YOUNGSTOWN, Ohio (WKBN) – Graduating high school is a moment that most students look forward to, but for some, the journey there is a lot harder than it is for others.
At an early age, De’Andre Edwards realized his road wouldn’t be easy.
“I couldn’t rely on anybody else to do things for me, I just had to go do them on my own, and I had to figure out how to do it while I was still in school while keeping my grades up and still making sure I get to work on time and school on time,” Edwards said.
When Edwards was 16, he had to move out of the home that he shared with his mother and siblings. From that point on, things would be different.
He moved in with his grandmother on his mother’s side for close to a year. Then, he moved in with his grandmother on his father’s side.
“I had to realize I had to do everything on my own, like, I had to get a job. That meant I had to take more responsibility at a younger age,” he said.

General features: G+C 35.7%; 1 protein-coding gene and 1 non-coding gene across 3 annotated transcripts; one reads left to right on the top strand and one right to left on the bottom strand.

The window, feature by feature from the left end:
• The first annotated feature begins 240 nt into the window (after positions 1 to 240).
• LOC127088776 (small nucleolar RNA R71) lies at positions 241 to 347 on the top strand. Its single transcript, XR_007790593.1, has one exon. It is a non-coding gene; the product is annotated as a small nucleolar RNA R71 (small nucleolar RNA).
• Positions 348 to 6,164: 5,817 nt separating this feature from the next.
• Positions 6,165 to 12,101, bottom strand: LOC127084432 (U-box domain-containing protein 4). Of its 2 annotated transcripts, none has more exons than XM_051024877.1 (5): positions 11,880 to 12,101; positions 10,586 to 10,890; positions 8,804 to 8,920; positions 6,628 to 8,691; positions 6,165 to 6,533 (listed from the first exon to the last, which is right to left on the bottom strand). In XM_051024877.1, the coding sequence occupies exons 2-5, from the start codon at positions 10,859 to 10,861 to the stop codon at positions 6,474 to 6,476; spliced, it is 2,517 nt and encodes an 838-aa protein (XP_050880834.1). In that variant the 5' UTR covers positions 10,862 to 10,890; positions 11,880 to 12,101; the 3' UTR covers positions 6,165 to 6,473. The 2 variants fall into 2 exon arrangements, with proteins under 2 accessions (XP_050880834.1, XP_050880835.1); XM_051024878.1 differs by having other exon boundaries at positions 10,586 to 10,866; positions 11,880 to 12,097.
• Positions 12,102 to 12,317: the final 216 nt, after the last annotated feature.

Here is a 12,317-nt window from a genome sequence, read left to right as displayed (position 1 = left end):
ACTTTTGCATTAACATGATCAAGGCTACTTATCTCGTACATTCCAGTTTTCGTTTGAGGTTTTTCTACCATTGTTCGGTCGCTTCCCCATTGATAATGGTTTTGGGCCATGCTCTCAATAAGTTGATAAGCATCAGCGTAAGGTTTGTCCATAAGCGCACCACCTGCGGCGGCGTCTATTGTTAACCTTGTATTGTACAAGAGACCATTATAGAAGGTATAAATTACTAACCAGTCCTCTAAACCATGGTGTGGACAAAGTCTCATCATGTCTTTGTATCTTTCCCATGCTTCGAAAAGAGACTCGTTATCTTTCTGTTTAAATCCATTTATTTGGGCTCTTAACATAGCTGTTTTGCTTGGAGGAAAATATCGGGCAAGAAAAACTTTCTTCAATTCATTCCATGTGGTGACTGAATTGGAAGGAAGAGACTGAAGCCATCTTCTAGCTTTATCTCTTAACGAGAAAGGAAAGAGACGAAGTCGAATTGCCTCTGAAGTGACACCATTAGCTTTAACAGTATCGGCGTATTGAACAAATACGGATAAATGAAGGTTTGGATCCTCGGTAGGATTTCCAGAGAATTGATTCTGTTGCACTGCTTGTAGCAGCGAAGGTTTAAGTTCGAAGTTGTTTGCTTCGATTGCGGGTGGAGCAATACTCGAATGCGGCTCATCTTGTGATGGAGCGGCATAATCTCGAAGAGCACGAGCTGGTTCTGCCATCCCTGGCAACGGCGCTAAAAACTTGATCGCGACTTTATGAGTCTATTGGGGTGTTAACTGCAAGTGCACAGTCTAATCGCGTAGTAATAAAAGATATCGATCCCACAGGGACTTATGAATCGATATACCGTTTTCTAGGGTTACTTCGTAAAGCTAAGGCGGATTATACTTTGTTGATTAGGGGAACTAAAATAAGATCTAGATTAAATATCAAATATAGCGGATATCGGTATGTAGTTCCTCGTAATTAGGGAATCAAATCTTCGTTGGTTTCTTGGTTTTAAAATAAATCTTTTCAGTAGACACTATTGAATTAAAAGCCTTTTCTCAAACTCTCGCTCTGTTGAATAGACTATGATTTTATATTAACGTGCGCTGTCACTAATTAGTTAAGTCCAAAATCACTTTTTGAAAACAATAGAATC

So, Edwards worked… a lot.
“My first job was at KFC… I found a better job at Marc’s, and I worked there for a few months. Then at the time I was working there, I also got another job at McDonald’s… I worked two jobs at one time. Then after that, I worked at Five Guys, and I have another job at Family Dollar,” Edwards said.
At times, the work took a toll on him in school.
“There were days I couldn’t stay [awake] in class. My teachers started to notice it, too, so I got rid of one of the jobs,” he said.
But, he says his teachers were understanding, and many of them even went above and beyond to help him — from taking him to get his ID and birth certificate, to helping him open a bank account, to encouraging him and helping him form helpful relationships.
Edwards eventually graduated, both from Chaney High School and Choffin Career and Technical Center.
Even while working, he kept his grades up, so much so he was able to earn a full-ride scholarship to The Ohio State University, where he plans to major in business management.
Edwards said the support of those around him helped him push through, even in moments he felt like it was too much.
Now, he has a message for others who are fighting to get to that graduation day as well.
“Don’t give up. As tiring as it might seem, a few months down the line, it’ll be worth it,” he said.